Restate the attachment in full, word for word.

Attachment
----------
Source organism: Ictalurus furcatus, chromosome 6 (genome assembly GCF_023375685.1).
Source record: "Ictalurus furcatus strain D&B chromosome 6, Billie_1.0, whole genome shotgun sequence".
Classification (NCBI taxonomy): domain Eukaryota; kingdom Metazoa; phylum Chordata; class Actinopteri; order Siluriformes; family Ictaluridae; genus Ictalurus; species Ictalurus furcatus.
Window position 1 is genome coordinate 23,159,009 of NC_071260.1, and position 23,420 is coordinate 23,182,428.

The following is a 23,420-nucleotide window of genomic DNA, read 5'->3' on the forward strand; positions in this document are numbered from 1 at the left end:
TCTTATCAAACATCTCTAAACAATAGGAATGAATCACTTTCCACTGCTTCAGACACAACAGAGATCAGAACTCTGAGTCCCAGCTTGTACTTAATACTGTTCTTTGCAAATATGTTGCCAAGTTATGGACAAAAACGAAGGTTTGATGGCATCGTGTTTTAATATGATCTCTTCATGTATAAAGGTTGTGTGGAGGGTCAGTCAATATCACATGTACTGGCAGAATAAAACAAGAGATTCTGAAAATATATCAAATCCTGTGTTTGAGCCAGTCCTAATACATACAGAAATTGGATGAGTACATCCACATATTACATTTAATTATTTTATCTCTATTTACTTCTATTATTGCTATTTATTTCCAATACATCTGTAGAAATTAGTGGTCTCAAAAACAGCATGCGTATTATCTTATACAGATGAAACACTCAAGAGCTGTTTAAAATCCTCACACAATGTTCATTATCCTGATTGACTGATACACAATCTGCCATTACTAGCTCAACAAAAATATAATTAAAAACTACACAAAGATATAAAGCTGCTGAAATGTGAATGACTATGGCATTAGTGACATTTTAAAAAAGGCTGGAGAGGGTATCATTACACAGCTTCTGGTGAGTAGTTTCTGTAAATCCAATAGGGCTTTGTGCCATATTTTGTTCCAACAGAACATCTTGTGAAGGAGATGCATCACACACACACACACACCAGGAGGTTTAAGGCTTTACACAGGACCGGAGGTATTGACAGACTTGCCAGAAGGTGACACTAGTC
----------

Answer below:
Source organism: Ictalurus furcatus, chromosome 6 (genome assembly GCF_023375685.1).
Source record: "Ictalurus furcatus strain D&B chromosome 6, Billie_1.0, whole genome shotgun sequence".
Classification (NCBI taxonomy): domain Eukaryota; kingdom Metazoa; phylum Chordata; class Actinopteri; order Siluriformes; family Ictaluridae; genus Ictalurus; species Ictalurus furcatus.
Window position 1 is genome coordinate 23,159,009 of NC_071260.1, and position 23,420 is coordinate 23,182,428.

The following is a 23,420-nucleotide window of genomic DNA, read 5'->3' on the forward strand; positions in this document are numbered from 1 at the left end:
TCTTATCAAACATCTCTAAACAATAGGAATGAATCACTTTCCACTGCTTCAGACACAACAGAGATCAGAACTCTGAGTCCCAGCTTGTACTTAATACTGTTCTTTGCAAATATGTTGCCAAGTTATGGACAAAAACGAAGGTTTGATGGCATCGTGTTTTAATATGATCTCTTCATGTATAAAGGTTGTGTGGAGGGTCAGTCAATATCACATGTACTGGCAGAATAAAACAAGAGATTCTGAAAATATATCAAATCCTGTGTTTGAGCCAGTCCTAATACATACAGAAATTGGATGAGTACATCCACATATTACATTTAATTATTTTATCTCTATTTACTTCTATTATTGCTATTTATTTCCAATACATCTGTAGAAATTAGTGGTCTCAAAAACAGCATGCGTATTATCTTATACAGATGAAACACTCAAGAGCTGTTTAAAATCCTCACACAATGTTCATTATCCTGATTGACTGATACACAATCTGCCATTACTAGCTCAACAAAAATATAATTAAAAACTACACAAAGATATAAAGCTGCTGAAATGTGAATGACTATGGCATTAGTGACATTTTAAAAAAGGCTGGAGAGGGTATCATTACACAGCTTCTGGTGAGTAGTTTCTGTAAATCCAATAGGGCTTTGTGCCATATTTTGTTCCAACAGAACATCTTGTGAAGGAGATGCATCACACACACACACACACCAGGAGGTTTAAGGCTTTACACAGGACCGGAGGTATTGACAGACTTGCCAGAAGGTGACACTAGTC